Inside Midjourney, the generative art AI that rivals DALL-E

Midjourney-generated imagery showing yellow Minions against a pastoral backdrop (left) and an abandoned office building with large windows (right)

Images generated by Midjourney

AI tools like DALL-E that generate images from short text descriptions are all the rage these days, so it’s only logical that other systems would start competing for space in the burgeoning AI art market.

Last week, the company behind the generative AI art tool Midjourney opened its closed beta, which allows anyone to sign up for an account and create surreal renderings – albeit with a limited number of “free” generations. The influx of new users was a stress test for the system, which rivals DALL-E in its ability to produce stylistic and sometimes hauntingly realistic renderings.

“In the next 24 hours we will try to open beta access to everyone,” Midjourney CEO David Holz wrote in a message posted to the AI ​​tool’s Discord server on Monday night. “We don’t know if our servers are ready, but we’re ready to find out.”

Unlike DALL-E, Midjourney seems particularly good at creating environments, particularly fantasy and dystopian sci-fi scenes with dramatic lighting that look like rendered concept art from a video game.

Image generated by Midjourney showing the prompt:

Image generated by Midjourney with prompt: “Interior of abandoned office building where secret raves were thrown”

Images generated by Midjourney with prompt: “Spaceship interior full of lush plants”

It’s also pretty good at making surreal pastiches that mimic different art styles. Here are some examples where I’ve tried to recreate classic art featuring celebrities like Megan Rapione and Minions:

Images generated by Midjourney with the prompt:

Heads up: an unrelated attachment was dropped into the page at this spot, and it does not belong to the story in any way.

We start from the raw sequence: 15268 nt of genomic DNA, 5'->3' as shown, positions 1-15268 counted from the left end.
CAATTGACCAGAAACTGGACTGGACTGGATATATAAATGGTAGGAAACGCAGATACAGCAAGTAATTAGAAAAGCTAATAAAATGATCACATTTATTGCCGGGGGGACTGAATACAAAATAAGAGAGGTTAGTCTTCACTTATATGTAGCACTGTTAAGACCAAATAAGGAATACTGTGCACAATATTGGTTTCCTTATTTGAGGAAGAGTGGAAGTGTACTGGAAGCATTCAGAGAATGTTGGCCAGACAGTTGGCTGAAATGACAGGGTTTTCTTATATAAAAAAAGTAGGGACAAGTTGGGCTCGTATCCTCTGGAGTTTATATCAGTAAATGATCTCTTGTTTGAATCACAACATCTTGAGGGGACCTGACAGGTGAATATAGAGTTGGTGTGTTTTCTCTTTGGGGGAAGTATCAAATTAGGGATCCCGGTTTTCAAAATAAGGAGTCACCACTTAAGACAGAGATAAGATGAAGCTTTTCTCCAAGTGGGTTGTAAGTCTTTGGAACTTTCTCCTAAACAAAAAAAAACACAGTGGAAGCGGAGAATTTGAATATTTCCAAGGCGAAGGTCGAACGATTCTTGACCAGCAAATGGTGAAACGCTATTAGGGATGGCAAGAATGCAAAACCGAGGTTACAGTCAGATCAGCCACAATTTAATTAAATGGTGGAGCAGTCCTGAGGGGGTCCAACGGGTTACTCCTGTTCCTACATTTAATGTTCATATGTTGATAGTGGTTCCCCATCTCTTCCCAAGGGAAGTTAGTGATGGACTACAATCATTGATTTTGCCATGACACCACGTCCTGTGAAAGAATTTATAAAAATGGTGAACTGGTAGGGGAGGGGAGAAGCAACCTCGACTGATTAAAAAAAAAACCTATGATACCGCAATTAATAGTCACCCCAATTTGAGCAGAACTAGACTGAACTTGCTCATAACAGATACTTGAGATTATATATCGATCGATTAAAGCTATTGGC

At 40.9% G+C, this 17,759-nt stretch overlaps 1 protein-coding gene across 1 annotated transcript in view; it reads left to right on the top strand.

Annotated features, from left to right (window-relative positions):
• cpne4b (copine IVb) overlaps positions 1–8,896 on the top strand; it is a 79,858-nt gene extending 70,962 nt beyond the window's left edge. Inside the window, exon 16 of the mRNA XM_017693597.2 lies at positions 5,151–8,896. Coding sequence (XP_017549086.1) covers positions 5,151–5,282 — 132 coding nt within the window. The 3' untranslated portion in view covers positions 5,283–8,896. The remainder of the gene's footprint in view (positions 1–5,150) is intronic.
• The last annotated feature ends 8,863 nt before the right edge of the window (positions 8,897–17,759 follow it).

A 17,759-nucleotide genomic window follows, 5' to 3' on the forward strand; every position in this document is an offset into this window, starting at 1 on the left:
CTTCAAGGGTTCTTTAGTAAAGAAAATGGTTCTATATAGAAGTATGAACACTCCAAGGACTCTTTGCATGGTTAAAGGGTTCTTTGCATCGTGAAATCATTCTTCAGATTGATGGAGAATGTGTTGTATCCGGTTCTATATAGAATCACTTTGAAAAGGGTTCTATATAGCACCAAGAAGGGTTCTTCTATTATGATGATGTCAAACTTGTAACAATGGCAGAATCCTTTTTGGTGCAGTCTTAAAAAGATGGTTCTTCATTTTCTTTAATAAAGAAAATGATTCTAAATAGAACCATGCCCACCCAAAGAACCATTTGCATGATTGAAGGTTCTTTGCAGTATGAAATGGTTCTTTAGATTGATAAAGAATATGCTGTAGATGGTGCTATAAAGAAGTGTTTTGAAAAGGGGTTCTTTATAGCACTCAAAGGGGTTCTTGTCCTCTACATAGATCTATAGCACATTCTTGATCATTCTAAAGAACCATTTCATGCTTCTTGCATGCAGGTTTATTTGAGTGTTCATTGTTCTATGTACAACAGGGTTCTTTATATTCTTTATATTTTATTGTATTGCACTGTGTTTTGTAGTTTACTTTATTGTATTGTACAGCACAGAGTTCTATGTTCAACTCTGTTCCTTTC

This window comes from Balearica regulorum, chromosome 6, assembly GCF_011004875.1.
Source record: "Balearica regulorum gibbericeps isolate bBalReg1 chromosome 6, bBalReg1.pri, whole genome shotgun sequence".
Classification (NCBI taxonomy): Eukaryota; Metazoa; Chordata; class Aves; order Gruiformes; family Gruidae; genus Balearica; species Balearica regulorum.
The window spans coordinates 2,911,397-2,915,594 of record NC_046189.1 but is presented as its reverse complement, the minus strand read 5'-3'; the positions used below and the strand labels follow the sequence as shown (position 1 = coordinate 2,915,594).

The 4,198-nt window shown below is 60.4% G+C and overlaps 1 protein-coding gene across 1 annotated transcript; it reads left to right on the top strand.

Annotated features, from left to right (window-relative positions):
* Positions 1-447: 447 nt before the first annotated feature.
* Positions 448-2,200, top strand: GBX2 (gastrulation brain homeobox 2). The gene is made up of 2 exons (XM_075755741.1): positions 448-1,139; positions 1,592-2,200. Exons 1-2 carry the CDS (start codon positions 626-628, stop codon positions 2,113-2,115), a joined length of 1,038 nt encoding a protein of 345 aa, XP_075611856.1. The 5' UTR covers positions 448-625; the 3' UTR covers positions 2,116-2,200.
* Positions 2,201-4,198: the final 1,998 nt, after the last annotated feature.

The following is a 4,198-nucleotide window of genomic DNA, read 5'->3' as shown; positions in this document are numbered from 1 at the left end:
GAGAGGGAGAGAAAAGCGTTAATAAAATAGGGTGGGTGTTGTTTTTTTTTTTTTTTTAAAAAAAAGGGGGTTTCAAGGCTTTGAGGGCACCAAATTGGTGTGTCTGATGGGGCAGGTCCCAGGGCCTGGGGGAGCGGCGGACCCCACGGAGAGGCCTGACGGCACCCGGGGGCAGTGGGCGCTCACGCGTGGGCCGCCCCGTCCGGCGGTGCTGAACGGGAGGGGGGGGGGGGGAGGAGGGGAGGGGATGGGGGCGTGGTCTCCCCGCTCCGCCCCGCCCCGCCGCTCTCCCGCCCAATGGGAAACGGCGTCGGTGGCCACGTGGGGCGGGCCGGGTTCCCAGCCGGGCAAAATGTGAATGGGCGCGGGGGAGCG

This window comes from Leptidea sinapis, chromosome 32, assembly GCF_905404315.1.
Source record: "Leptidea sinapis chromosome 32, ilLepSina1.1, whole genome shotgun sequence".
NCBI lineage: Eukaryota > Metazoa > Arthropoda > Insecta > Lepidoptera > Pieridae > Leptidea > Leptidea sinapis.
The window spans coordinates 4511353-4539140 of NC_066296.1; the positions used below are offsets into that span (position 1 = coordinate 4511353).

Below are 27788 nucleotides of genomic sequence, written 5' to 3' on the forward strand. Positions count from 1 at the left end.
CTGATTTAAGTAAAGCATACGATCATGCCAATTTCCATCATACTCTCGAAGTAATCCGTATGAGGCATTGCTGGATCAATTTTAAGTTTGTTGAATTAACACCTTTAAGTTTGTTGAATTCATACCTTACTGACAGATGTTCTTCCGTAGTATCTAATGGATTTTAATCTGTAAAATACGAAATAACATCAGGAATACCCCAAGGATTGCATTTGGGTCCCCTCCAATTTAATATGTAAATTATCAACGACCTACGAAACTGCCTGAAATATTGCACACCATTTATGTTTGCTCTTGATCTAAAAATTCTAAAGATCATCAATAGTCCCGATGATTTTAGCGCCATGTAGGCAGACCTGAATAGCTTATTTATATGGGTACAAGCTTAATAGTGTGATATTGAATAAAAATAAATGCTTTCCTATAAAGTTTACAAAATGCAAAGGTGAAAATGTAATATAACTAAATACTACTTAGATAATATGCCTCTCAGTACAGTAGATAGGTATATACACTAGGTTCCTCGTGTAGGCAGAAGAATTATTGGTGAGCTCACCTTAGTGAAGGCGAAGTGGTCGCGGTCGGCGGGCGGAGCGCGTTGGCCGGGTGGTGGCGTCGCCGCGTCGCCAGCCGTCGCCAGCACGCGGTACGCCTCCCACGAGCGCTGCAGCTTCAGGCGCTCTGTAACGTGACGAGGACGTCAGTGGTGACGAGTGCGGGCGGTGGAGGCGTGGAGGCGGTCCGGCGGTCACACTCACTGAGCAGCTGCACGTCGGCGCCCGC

Images generated by Midjourney with prompt: “Megan Rapinoe piloting a Gundam in German Impressionist style”

Image generated by Midjourney showing the prompt:

Image generated by Midjourney with prompt: “Photorealistic Minions on Windows XP Background”

The test gave way to a fully open beta on Wednesday, allowing anyone to sign up and join the project’s Discord channel. The beta runs entirely through Discord, with users typing their prompts directly into the chat interface and receiving messages from a bot showing their generations rendering in real-time. Users can then choose to upscale and enhance an image from each set of generations, or create more variations from the same prompt.

However, this “free trial period” only gives each user a limited number of generations before the bot prompts them to purchase a subscription. For non-commercial use, the cheapest plan allows 200 images for $10 per month, while the premium tier allows for unlimited generations for $30 per month. (The makers of DALL-E also plan to offer paid access to their AI tool, and recently polled their beta testers about possible price points.)

Midjourney also — thankfully — discourages people from coining NFTs by requiring anyone who generates images into “anything to do with blockchain technologies” to pay a 20% royalty on any sales over $20,000 US dollars per month.

However, it’s still not clear how the hype surrounding generative AI art will translate into a business model – especially when the large AI models on which they are based have been repeatedly shown to replicate racist and sexist stereotypes.

While the makers of DALL-E have tried to mitigate some of the training biases inherent in these models, Midjourney hasn’t released any information on what datasets and methods were used to train its AI tool, and there doesn’t seem to be much explicit content protection apart from the automatic blocking of certain keywords.

The “Content and Moderation” section of the Midjourny User Guide instructs users not to “create images or use text prompts that are inherently disrespectful, aggressive, or otherwise abusive” and “create visually shocking or disturbing content,” including Adult Content and Gore . The rules also ban content that “may be viewed as racist, homophobic, disturbing, or in any way derogatory to a community,” including “offensive images of celebrities or public figures.”

It’s unclear how or how well any of this will be enforced, but with results this impressive, the Midjourney project will likely be something to watch as companies begin to chart a precarious path forward for imaging AI.

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